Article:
The end of 2018 will mark a difficult year for bitcoin miners. Riding the wave of crypto mania in 2017 that drove prices to all-time highs, the year’s price decline was a bitter pill to swallow for miners who rapidly expanded operations. Take Chinese mining giant Bitmain, which is moving ahead with rapid steps to downsize operations in the face of falling profitability. More broadly, we’ve seen this trend accelerate across the industry. Estimates put the number of miners who have ceased operations anywhere from 100,000 to more than 600,000.

At Atlas Quantum, we expect bitcoin (BTC) prices to continue to bounce around in the $3,000-5,000 range for the foreseeable future. That isn’t great news for the mining community, but it is sustainable for those who have the right operations. More importantly, bitcoin mining difficulty declined over 7 percent in December, following a 15 percent decline in November - meaning smaller mining players may be able to work their way back into the market.

With this as the background, what will this drop in BTC price and mining difficulty mean in 2019 - chaos, consolidation, or a market collapse? Don’t be scared of the headlines. Here are my three predictions for the crypto mining community through the next year.

Consolidation reigns

While smaller miners may be lured back into the market by decreased difficulty, that’s only a short-term trend. What we witnessed in 2018 is what will move mining forward: only the miners with the lowest energy costs, lowest operating costs, and who have achieved scale will be able to survive turbulence in BTC. No one should be surprised by this trend. Over the past few years we’ve seen cryptocurrency markets move from an experimental market into full-blown institutional involvement with widespread participation among retail investors. It’s still nowhere near mature, but the most sophisticated and cost-conscious miners are the ones who survive. Don’t think of the drop in the number of miners as a mass extinction, but rather a culling of the herd.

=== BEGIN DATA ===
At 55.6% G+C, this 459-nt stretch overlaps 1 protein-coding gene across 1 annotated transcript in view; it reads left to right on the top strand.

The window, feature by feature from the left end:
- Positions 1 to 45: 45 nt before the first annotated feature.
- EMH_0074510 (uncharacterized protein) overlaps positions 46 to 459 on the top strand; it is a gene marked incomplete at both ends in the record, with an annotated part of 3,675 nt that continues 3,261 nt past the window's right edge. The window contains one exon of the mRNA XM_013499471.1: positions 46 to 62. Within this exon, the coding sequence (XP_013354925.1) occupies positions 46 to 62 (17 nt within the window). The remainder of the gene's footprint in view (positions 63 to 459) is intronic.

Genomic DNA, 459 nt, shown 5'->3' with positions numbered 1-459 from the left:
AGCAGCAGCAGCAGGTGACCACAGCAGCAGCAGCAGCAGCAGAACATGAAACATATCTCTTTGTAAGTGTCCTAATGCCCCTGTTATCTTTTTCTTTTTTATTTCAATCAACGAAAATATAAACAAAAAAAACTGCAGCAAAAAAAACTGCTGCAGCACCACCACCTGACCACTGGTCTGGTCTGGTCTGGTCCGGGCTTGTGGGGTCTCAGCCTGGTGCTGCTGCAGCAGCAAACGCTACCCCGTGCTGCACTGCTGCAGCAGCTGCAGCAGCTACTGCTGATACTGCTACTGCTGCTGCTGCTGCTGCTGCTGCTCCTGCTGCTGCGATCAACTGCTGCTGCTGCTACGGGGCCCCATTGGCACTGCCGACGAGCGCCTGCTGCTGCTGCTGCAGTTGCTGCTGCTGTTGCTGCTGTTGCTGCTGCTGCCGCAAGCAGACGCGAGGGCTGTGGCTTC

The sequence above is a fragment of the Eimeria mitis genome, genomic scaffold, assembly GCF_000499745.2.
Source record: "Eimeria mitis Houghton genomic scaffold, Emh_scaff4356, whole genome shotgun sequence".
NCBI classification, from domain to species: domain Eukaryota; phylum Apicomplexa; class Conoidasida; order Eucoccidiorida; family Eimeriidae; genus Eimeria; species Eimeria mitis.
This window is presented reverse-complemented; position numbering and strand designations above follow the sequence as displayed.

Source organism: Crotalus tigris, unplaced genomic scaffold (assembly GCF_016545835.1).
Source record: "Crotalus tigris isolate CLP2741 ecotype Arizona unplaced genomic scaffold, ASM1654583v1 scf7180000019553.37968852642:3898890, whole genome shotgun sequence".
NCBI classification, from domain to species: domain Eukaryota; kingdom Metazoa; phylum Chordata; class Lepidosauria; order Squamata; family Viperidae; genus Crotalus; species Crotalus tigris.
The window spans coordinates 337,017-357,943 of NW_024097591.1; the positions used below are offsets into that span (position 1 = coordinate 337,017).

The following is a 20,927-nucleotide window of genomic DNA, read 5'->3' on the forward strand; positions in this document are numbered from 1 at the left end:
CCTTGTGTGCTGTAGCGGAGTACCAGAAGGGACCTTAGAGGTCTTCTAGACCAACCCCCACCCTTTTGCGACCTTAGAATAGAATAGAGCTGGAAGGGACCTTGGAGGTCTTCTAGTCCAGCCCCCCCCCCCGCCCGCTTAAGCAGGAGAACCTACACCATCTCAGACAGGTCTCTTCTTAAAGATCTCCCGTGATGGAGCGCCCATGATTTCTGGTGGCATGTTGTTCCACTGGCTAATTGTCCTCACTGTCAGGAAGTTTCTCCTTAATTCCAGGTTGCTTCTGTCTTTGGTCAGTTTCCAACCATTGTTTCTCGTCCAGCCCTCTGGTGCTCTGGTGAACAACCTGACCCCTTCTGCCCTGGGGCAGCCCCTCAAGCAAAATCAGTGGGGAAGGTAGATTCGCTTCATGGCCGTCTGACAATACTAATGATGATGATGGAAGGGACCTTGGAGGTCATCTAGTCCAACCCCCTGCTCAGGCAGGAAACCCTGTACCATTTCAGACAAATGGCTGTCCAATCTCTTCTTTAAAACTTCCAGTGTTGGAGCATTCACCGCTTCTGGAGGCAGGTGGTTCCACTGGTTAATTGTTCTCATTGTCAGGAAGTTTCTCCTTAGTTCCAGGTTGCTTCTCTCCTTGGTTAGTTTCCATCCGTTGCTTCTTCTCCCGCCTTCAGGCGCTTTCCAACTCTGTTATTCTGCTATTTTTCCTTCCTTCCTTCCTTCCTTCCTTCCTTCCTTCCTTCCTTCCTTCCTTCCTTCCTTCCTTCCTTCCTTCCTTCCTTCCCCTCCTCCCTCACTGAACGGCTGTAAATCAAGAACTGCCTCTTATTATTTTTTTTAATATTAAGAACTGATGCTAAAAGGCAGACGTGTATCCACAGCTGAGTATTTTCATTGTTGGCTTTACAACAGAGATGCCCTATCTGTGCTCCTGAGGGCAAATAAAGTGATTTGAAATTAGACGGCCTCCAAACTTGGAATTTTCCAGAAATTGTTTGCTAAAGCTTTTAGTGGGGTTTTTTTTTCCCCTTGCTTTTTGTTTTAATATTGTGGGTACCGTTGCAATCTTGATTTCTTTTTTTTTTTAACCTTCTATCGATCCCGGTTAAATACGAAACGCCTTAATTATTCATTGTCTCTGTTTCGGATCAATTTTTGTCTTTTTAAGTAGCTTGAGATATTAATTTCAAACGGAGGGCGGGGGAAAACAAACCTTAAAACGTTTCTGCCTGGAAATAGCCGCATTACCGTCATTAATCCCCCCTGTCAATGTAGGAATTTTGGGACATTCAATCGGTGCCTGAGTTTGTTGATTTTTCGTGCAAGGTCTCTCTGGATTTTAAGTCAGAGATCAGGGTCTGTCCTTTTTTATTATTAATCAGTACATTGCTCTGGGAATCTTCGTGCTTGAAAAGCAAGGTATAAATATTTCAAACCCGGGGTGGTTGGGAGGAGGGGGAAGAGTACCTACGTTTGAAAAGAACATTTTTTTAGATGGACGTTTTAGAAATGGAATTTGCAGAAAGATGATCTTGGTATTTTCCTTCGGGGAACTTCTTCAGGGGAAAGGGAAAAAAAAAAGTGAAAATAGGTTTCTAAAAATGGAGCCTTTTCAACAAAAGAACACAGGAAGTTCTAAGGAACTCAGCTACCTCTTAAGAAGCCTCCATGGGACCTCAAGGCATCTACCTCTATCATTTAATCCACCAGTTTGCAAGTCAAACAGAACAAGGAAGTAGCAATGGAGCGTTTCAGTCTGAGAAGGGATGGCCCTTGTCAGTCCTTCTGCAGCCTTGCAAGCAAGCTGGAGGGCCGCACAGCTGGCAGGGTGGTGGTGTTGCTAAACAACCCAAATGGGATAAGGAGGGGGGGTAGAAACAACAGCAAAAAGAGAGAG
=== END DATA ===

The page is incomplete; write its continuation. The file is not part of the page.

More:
Bitcoin mining
A mining bot is seen at Bitcoin Center NYC during a class on the basics of Bitcoin and how to trade the digital currency in New York City, Feb. 26, 2014. Andrew Burton/Getty Images

The year of the 51 percent attack?

First - what is a 51 percent attack? It is a hypothetical attack on a blockchain where a group of miners band together to control more than half the mining hashrate. That means they can control transactions within the network, potentially causing trouble for anyone who holds the coins, including double spending the currency. It’s highly unlikely that bitcoin will be affected by this type of attack, but watch out for takeovers of lesser coins in 2019.

Price rules all (as usual)

If there’s one takeaway from this year’s BTC price action, it is that any prediction is incredibly difficult. For miners who vie for control of every variable within their power, bitcoin’s price fluctuations will ultimately prove to be the deciding factor in deciding who survives. It is an obvious observation but an important one. At Atlas Quantum, we’re optimistic on pricing. The market continues to mature and institutional involvement is ramping up - look for a run in BTC sometime in 2019.

For miners, 2019 will shake out players who are too small or inefficient to stay in business. Market participation in crypto is one of most important aspects of the community that’s grown over the years, but consolidation is an inevitable trend. Stay tuned for big things in 2019.

Rodrigo Marques is founder & CEO of Atlas Quantum.